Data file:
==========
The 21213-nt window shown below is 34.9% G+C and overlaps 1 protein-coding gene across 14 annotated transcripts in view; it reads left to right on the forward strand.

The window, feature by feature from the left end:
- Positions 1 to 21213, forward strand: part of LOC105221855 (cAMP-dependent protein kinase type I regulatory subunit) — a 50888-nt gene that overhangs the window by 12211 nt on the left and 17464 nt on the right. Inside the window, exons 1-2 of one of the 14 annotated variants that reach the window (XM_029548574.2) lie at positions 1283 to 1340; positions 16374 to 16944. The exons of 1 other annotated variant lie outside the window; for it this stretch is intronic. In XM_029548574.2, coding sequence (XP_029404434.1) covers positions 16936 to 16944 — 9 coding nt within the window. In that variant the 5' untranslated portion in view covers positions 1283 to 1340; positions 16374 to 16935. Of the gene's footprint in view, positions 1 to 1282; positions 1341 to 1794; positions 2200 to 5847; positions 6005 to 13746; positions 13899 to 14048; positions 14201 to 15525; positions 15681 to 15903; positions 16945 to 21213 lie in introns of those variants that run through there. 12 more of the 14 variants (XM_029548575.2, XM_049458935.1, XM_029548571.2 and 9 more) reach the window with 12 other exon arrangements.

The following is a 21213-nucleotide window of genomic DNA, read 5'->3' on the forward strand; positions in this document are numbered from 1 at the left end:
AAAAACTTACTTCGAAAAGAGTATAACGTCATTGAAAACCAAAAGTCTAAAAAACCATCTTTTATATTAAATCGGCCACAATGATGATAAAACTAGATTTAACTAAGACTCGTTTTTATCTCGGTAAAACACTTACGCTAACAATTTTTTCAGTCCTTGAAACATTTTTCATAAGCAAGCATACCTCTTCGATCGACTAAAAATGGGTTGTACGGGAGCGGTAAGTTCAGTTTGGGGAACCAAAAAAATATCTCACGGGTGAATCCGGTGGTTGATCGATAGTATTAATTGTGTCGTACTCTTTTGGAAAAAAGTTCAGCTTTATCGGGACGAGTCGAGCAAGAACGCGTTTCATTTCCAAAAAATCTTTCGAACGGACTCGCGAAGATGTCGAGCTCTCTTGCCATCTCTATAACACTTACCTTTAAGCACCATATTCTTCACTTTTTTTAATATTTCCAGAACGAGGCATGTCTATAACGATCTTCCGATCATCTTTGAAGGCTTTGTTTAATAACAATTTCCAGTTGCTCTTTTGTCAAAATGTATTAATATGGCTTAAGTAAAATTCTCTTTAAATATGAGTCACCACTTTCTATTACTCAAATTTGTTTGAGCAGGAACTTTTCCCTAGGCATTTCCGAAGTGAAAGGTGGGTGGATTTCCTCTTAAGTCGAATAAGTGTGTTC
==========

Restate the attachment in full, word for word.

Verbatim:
The 21213-nt window shown below is 34.9% G+C and overlaps 1 protein-coding gene across 14 annotated transcripts in view; it reads left to right on the forward strand.

The window, feature by feature from the left end:
- Positions 1 to 21213, forward strand: part of LOC105221855 (cAMP-dependent protein kinase type I regulatory subunit) — a 50888-nt gene that overhangs the window by 12211 nt on the left and 17464 nt on the right. Inside the window, exons 1-2 of one of the 14 annotated variants that reach the window (XM_029548574.2) lie at positions 1283 to 1340; positions 16374 to 16944. The exons of 1 other annotated variant lie outside the window; for it this stretch is intronic. In XM_029548574.2, coding sequence (XP_029404434.1) covers positions 16936 to 16944 — 9 coding nt within the window. In that variant the 5' untranslated portion in view covers positions 1283 to 1340; positions 16374 to 16935. Of the gene's footprint in view, positions 1 to 1282; positions 1341 to 1794; positions 2200 to 5847; positions 6005 to 13746; positions 13899 to 14048; positions 14201 to 15525; positions 15681 to 15903; positions 16945 to 21213 lie in introns of those variants that run through there. 12 more of the 14 variants (XM_029548575.2, XM_049458935.1, XM_029548571.2 and 9 more) reach the window with 12 other exon arrangements.

The following is a 21213-nucleotide window of genomic DNA, read 5'->3' on the forward strand; positions in this document are numbered from 1 at the left end:
AAAAACTTACTTCGAAAAGAGTATAACGTCATTGAAAACCAAAAGTCTAAAAAACCATCTTTTATATTAAATCGGCCACAATGATGATAAAACTAGATTTAACTAAGACTCGTTTTTATCTCGGTAAAACACTTACGCTAACAATTTTTTCAGTCCTTGAAACATTTTTCATAAGCAAGCATACCTCTTCGATCGACTAAAAATGGGTTGTACGGGAGCGGTAAGTTCAGTTTGGGGAACCAAAAAAATATCTCACGGGTGAATCCGGTGGTTGATCGATAGTATTAATTGTGTCGTACTCTTTTGGAAAAAAGTTCAGCTTTATCGGGACGAGTCGAGCAAGAACGCGTTTCATTTCCAAAAAATCTTTCGAACGGACTCGCGAAGATGTCGAGCTCTCTTGCCATCTCTATAACACTTACCTTTAAGCACCATATTCTTCACTTTTTTTAATATTTCCAGAACGAGGCATGTCTATAACGATCTTCCGATCATCTTTGAAGGCTTTGTTTAATAACAATTTCCAGTTGCTCTTTTGTCAAAATGTATTAATATGGCTTAAGTAAAATTCTCTTTAAATATGAGTCACCACTTTCTATTACTCAAATTTGTTTGAGCAGGAACTTTTCCCTAGGCATTTCCGAAGTGAAAGGTGGGTGGATTTCCTCTTAAGTCGAATAAGTGTGTTC